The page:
The United States and Japan agreed yesterday to move forward with the biggest overhaul of the Pacific alliance in decades, aimed at bolstering military cooperation against new threats while consolidating U.S. forces on the island and withdrawing about 7,000 Marines from Okinawa.

The Marine ground and air forces, including the headquarters of the Third Marine Expeditionary Force, will be transferred to Guam to build up forces there. The move, expected to be complete in six years, will reduce the number of Marines on the island of Okinawa from 18,000 to about 11,000, defense officials said. Japan agreed to work with the United States to finance and thereby accelerate the move to Guam, in part to alleviate long-standing Japanese frictions with American forces on Okinawa.

The plan's goal, outlined in a 14-page bilateral report released yesterday, is for Japan -- with U.S. backing -- to beef up its defenses against threats ranging from ballistic missiles to attacks by guerrilla forces, or an invasion of its remote islands. Meanwhile, the militaries will realign their forces in Japan so they can work together more closely to counter regional and global threats such as terrorism.

"This relationship must and is in fact evolving to remain strong and relevant," said Defense Secretary Donald H. Rumsfeld at a news conference after meetings with his Japanese counterpart Yoshinori Ono, Secretary of State Condoleezza Rice and Japanese Foreign Minister Nobutaka Machimura. The plan is part of the Pentagon's review of the posture of U.S. forces around the globe.

"We are in fact opening a new era" in the alliance, Ono told reporters.

A subtext of the cooperation, hinted at in the report, is to counter China's military buildup, which the Pentagon views as a growing threat not only to Taiwan but also to other Asian countries, such as Japan and India. Close defense cooperation "is essential to dissuade destabilizing military buildups, to deter aggression and to respond to diverse security challenges," the report said, in an apparent reference to Beijing's rapid military modernization. It called the U.S.-Japan alliance the "anchor" of regional security.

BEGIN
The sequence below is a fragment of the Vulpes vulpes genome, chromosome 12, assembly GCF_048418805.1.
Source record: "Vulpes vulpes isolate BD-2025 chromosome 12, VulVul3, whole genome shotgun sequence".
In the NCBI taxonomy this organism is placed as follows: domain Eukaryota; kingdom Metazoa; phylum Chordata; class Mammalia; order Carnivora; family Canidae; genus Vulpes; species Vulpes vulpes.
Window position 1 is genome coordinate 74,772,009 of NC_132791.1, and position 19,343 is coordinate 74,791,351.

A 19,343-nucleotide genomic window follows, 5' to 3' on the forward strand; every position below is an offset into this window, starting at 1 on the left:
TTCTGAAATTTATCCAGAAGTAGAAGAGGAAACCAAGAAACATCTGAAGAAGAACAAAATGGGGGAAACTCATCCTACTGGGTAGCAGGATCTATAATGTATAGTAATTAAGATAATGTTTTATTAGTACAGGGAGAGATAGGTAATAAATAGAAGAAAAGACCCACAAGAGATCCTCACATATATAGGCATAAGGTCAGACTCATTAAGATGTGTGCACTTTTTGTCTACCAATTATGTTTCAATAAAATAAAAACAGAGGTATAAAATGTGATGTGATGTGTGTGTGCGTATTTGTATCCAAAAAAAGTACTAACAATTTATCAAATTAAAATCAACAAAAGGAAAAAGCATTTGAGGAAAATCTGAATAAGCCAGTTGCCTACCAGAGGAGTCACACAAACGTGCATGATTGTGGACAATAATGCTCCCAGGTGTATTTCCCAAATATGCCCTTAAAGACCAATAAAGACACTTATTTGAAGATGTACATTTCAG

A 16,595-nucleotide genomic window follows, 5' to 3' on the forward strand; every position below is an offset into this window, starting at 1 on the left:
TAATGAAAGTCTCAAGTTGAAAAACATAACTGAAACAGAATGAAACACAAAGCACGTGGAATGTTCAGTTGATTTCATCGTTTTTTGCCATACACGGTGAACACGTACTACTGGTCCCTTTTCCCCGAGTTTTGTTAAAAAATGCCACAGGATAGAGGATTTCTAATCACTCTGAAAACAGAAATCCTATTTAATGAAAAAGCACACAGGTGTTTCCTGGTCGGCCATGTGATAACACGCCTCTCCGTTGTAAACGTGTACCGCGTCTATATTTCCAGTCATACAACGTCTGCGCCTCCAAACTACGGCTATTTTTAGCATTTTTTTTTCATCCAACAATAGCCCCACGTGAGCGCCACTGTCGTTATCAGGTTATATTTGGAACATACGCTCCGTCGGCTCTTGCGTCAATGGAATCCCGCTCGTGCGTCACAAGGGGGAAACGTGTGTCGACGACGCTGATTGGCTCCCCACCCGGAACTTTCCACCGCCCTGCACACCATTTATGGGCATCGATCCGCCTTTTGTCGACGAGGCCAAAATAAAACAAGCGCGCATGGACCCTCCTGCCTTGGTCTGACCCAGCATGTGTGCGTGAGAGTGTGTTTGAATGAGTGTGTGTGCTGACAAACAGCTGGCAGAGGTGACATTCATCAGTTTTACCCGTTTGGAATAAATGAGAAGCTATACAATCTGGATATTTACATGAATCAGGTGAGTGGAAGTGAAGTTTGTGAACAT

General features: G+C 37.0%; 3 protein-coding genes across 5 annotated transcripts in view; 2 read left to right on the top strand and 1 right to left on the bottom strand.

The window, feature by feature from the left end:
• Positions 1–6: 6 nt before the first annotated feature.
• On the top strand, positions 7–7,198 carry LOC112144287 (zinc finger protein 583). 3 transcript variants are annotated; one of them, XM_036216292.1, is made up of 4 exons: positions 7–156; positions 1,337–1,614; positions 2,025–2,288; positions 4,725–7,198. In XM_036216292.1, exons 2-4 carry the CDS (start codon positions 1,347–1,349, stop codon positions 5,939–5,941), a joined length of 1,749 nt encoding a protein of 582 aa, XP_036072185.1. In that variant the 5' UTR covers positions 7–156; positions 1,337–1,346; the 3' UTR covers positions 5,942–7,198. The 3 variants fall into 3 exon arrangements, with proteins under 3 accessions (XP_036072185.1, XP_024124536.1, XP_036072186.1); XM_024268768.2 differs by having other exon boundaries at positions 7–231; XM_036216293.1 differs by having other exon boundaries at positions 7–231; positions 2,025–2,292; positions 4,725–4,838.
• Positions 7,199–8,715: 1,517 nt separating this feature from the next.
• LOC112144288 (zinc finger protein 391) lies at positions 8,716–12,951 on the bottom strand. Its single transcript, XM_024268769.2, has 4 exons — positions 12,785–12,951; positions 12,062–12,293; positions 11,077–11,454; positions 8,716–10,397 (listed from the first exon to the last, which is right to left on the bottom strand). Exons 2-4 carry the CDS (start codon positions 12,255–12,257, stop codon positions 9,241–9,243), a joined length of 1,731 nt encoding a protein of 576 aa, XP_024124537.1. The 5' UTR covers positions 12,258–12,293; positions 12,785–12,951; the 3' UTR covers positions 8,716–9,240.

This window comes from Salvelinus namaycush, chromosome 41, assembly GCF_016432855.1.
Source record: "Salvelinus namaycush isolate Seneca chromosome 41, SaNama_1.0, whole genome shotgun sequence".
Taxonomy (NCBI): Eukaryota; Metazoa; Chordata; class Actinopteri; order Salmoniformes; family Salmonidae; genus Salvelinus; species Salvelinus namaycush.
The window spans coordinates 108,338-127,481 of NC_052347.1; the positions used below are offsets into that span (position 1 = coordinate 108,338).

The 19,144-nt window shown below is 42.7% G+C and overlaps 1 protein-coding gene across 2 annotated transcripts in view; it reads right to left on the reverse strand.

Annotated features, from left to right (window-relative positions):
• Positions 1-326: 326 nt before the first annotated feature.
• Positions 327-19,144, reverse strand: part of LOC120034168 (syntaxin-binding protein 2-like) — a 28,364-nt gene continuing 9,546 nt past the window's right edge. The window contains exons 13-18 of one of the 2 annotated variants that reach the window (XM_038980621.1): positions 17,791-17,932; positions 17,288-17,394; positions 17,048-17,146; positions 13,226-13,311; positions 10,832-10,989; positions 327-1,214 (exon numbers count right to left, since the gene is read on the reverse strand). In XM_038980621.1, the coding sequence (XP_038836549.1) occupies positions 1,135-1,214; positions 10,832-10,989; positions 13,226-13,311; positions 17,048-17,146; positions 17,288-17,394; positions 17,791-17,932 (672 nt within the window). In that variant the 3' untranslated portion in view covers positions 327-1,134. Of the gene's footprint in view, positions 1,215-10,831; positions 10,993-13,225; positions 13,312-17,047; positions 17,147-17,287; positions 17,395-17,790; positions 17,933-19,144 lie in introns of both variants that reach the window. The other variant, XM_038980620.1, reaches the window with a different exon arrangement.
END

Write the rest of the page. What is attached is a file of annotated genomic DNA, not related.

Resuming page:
The plan has two major thrusts -- strengthened bilateral military cooperation and a realignment of forces and bases on Japan, where about 37,000 U.S. troops are currently stationed. Washington seeks to finalize all agreements related to implementing the plan by March 2006, although many steps will take years to execute, according to senior U.S. administration officials.

"This is really the first major readjustment in the alliance across the board," said a senior administration official who spoke on background in advance of the report's release. It specified areas that would receive special focus in the new cooperation, including air defense, minesweeping and maritime interdiction, and ballistic missile defense.

Close coordination and "high readiness" is especially vital in missile defense, the report said, "in light of the minimal time available to respond to a ballistic missile threat." The United States will deploy an X-Band radar system to Japan to help intercept missiles directed at the island -- a development acknowledged for the first time in yesterday's report, said a senior U.S. defense official. It will also deploy to Japan "as appropriate" Patriot PAC-3 and SM-3 missile defenses, the report said.

U.S. and Japanese militaries will intensify planning for contingencies, deepen intelligence sharing, and expand joint training inside and outside Japan, where a dense population constrains military use of land and airspace. Bilateral training and exercises will be more frequent on the U.S. mainland as well as Hawaii, Alaska, and especially Guam.

The report calls for the two forces to share bases on Japan to increase their ability to conduct military operations.

Major aspects of the realignment of forces include the Marine move to Guam, which will allow for the consolidation of Marine forces and return to Japan the use of "significant land," the report said.

The United States is willing to discuss with Japan "a much larger move" to the north of existing facilities in Okinawa, where 75 percent of the U.S. military's exclusive use areas in Japan are located, a defense official said.

The United States will establish an operations center with Japanese forces at Yokota Air Base, where the Japanese air defense command will be set side by side with the U.S. 5th Air Force, to strengthen coordination and data-sharing between the countries' air and missile defense commands. The U.S. Army will move 300 soldiers from Fort Lewis, Wash., to Camp Zama, Japan, for a deployable headquarters there.